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Isabel dos Santos, daughter of Angola’s former president, takes part in an interview with Reuters, in London, on Jan. 9, 2020.

Toby Melville/Reuters

Angolan billionaire Isabel dos Santos, daughter of the man who ruled the oil-rich country for 38 years, is facing criminal charges of fraud and money laundering, according to Angola’s Attorney-General.

The saga took another dramatic twist on Thursday, just hours after the indictment of Ms. dos Santos, when a Portuguese banker with links to the Angolan billionaire was found dead in Lisbon. Police said the death of Nuno Ribeiro da Cunha, one of four additional suspects named along with Ms. dos Santos by the Attorney-General, seemed to be suicide.

Ms. dos Santos, often described as Africa’s richest woman, built up a fortune estimated at US$2.1-billion during the lengthy rule of her authoritarian father, former president Jose Eduardo dos Santos, who left office in 2017.

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The charges against her – including influence peddling, forgery of documents and money-laundering – were cited at a press conference by Angola’s Attorney-General Helder Pitta Gros. They relate to her 18-month term as head of Sonangol, the state oil company.

She could face an international arrest warrant if she fails to return voluntarily to Angola, Mr. Pitta Gros said. He also listed four other suspects, all living abroad. One of them was Mr. Ribeiro da Cunha, a senior manager at EuroBic, a Portuguese bank co-owned by Ms. dos Santos.

The banker reportedly handled transactions and accounts for some of her companies. His death came a day after the bank announced that it was severing ties with Ms. dos Santos, its biggest shareholder. She has agreed to sell her 42.5-per-cent stake in the bank, it said.

On Thursday, her legal representatives in London were struggling to find a communications firm specializing in crisis management to represent her, according to various sources contacted by The Globe and Mail.

In a statement issued on Thursday by her representatives, Ms. dos Santos denied all of the latest Angolan allegations. “I am ready to fight through the international courts to defend my good name,” she said.

Ms. dos Santos, 46, has always described herself as a self-made entrepreneur. She moved out of Angola after her father left office and is now believed to live in London. She has led a glamorous jet-setting lifestyle for years, often photographed with international celebrities.

This week, the International Consortium of Investigative Journalists reported that Ms. dos Santos took a cut of Angola’s wealth – including its oil, diamonds, banks and mobile-phone industry – and sent it abroad with the help of a global network of consultants, lawyers, bankers and accountants, including leading Western companies such as McKinsey & Co., Boston Consulting Group and PwC.

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The consortium’s reporting was based on more than 700,000 leaked documents. They listed more than 400 companies in 41 countries that were linked to Ms. dos Santos or her husband, including banks and shell companies in tax havens.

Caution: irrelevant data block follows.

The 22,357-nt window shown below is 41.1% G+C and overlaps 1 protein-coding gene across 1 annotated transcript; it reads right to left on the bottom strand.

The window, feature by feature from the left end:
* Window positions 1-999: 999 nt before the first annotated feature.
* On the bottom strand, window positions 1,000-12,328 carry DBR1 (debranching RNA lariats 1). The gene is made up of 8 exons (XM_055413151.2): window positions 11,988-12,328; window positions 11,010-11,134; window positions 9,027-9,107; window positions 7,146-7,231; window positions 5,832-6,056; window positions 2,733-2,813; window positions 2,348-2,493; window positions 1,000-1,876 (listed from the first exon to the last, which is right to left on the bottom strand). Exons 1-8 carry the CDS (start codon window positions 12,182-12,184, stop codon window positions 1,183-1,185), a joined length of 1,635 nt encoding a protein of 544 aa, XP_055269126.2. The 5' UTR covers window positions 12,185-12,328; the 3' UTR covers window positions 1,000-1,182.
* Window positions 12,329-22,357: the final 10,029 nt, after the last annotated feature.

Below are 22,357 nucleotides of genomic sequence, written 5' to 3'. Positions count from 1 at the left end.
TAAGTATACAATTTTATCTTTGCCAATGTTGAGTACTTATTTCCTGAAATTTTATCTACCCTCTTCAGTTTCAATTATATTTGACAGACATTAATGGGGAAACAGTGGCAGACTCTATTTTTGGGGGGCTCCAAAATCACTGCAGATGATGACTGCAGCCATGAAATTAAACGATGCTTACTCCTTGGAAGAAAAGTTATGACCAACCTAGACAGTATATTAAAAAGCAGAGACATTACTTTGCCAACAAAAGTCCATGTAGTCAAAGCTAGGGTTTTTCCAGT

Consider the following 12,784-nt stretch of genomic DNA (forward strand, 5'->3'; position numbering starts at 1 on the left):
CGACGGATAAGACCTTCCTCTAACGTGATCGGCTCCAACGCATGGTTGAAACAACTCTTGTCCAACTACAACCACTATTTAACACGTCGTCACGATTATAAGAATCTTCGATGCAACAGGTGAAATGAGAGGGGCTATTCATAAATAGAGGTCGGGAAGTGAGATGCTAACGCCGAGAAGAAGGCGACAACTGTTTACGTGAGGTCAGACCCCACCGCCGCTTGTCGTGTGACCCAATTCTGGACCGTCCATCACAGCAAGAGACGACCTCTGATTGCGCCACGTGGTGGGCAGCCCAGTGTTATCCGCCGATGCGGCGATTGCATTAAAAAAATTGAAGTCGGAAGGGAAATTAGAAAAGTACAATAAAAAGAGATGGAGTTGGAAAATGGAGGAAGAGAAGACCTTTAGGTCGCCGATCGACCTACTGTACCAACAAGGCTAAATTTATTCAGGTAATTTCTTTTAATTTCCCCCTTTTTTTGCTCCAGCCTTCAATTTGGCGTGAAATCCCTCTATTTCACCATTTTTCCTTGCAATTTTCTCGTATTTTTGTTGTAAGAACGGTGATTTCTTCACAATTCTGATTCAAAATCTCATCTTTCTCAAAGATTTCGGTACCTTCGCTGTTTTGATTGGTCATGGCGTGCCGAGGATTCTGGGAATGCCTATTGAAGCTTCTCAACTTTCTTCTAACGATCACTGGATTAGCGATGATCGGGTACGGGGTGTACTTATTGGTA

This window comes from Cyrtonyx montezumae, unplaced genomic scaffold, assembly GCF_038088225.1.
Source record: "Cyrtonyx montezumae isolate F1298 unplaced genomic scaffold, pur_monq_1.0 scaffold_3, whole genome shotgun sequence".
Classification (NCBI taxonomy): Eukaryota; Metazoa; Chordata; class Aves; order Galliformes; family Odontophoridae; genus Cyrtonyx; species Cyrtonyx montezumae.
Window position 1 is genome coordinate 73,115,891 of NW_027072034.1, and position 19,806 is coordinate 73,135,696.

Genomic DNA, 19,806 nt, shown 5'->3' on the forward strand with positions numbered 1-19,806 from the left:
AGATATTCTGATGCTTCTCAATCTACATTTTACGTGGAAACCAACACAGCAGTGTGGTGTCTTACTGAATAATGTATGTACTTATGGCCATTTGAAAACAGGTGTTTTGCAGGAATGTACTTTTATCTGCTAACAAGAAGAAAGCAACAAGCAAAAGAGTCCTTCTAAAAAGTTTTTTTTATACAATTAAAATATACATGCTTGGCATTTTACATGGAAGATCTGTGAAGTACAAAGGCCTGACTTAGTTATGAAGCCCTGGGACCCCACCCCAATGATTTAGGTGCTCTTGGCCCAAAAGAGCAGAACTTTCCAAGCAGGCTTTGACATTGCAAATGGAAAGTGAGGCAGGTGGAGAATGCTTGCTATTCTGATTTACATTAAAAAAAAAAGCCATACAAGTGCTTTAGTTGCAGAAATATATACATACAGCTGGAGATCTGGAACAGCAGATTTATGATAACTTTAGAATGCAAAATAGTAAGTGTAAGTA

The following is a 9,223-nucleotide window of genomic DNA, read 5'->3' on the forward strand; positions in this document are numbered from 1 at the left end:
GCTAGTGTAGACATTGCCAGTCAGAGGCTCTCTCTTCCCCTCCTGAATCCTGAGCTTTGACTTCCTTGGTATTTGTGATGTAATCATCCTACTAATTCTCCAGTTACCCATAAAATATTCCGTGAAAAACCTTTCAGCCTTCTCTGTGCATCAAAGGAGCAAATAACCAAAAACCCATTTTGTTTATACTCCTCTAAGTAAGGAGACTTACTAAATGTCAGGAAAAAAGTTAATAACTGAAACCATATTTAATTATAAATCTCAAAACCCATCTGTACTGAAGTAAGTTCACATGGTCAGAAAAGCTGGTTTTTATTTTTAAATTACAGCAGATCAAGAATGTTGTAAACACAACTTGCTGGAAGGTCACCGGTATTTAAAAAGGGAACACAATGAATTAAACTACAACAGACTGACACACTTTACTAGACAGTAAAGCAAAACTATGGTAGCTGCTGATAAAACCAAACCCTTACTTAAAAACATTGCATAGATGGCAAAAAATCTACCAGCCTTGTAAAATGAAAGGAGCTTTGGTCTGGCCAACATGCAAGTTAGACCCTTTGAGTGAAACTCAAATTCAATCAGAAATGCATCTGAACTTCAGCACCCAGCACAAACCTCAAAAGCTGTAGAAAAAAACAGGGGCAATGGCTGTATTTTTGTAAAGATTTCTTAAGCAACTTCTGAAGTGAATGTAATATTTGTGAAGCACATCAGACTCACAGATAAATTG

The documents showed that her father, as president, had often awarded lucrative contracts, licences and tax breaks to her companies. They also showed that she had funnelled US$38-million from the state oil company to a Dubai company controlled by her business partner – just hours after Angola’s new President had fired her as the head of the oil company.

Most of her country’s people, meanwhile, live in poverty. Unemployment, illiteracy and infant mortality are at high levels, and two-thirds of the population is living on less than US$2 a day, according to World Bank data.

Angola’s President, Joao Lourenco, was the handpicked successor of Mr. dos Santos. But he has launched an anti-corruption campaign and has moved to distance himself from the ex-president’s family. His government has frozen the Angolan assets of Ms. dos Santos as it investigates allegations of irregular money transfers from the state oil company.

Ms. dos Santos, in her statement on Thursday, said the allegations against her were “extremely misleading and untrue.”

The accusations were “a very concentrated, orchestrated and well-coordinated political attack, ahead of elections in Angola next year,” she said.

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“It is an attempt to neutralize me and to discredit the legacy of President dos Santos and his family. No one should be taken in by these diversionary tactics.”

She said her companies have created more than 20,000 jobs and paid more than US$100-million in taxes last year. “I have always operated within the law,” she said.

In response to the media consortium’s reports on the leaked documents this week, Ms. dos Santos initially said the reports were based on “many fake documents.” But in her statement on Thursday, she appeared to confirm that the documents were authentic. She said the documents had been “stolen” and “leaked selectively to give a false impression.”

With a report from Eric Reguly in Rome

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